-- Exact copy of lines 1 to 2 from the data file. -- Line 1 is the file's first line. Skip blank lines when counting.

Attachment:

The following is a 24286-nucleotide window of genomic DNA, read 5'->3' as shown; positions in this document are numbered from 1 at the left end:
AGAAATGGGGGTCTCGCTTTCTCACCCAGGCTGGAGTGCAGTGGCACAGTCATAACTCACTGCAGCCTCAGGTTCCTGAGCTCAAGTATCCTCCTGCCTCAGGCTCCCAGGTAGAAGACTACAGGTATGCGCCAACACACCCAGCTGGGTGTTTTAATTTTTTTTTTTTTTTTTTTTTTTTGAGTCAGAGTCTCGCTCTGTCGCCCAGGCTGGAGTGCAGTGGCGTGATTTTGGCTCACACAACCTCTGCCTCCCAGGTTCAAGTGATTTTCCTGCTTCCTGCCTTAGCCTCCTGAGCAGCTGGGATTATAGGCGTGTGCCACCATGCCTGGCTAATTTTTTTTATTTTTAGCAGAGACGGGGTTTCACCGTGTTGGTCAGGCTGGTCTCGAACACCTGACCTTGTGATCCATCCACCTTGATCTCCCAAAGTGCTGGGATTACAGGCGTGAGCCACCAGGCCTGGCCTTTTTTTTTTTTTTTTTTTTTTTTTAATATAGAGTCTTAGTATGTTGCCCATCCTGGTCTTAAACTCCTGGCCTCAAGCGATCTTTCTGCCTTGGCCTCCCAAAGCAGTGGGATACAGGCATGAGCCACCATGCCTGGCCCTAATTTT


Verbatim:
The following is a 24286-nucleotide window of genomic DNA, read 5'->3' as shown; positions in this document are numbered from 1 at the left end:
AGAAATGGGGGTCTCGCTTTCTCACCCAGGCTGGAGTGCAGTGGCACAGTCATAACTCACTGCAGCCTCAGGTTCCTGAGCTCAAGTATCCTCCTGCCTCAGGCTCCCAGGTAGAAGACTACAGGTATGCGCCAACACACCCAGCTGGGTGTTTTAATTTTTTTTTTTTTTTTTTTTTTTTGAGTCAGAGTCTCGCTCTGTCGCCCAGGCTGGAGTGCAGTGGCGTGATTTTGGCTCACACAACCTCTGCCTCCCAGGTTCAAGTGATTTTCCTGCTTCCTGCCTTAGCCTCCTGAGCAGCTGGGATTATAGGCGTGTGCCACCATGCCTGGCTAATTTTTTTTATTTTTAGCAGAGACGGGGTTTCACCGTGTTGGTCAGGCTGGTCTCGAACACCTGACCTTGTGATCCATCCACCTTGATCTCCCAAAGTGCTGGGATTACAGGCGTGAGCCACCAGGCCTGGCCTTTTTTTTTTTTTTTTTTTTTTTTTAATATAGAGTCTTAGTATGTTGCCCATCCTGGTCTTAAACTCCTGGCCTCAAGCGATCTTTCTGCCTTGGCCTCCCAAAGCAGTGGGATACAGGCATGAGCCACCATGCCTGGCCCTAATTTT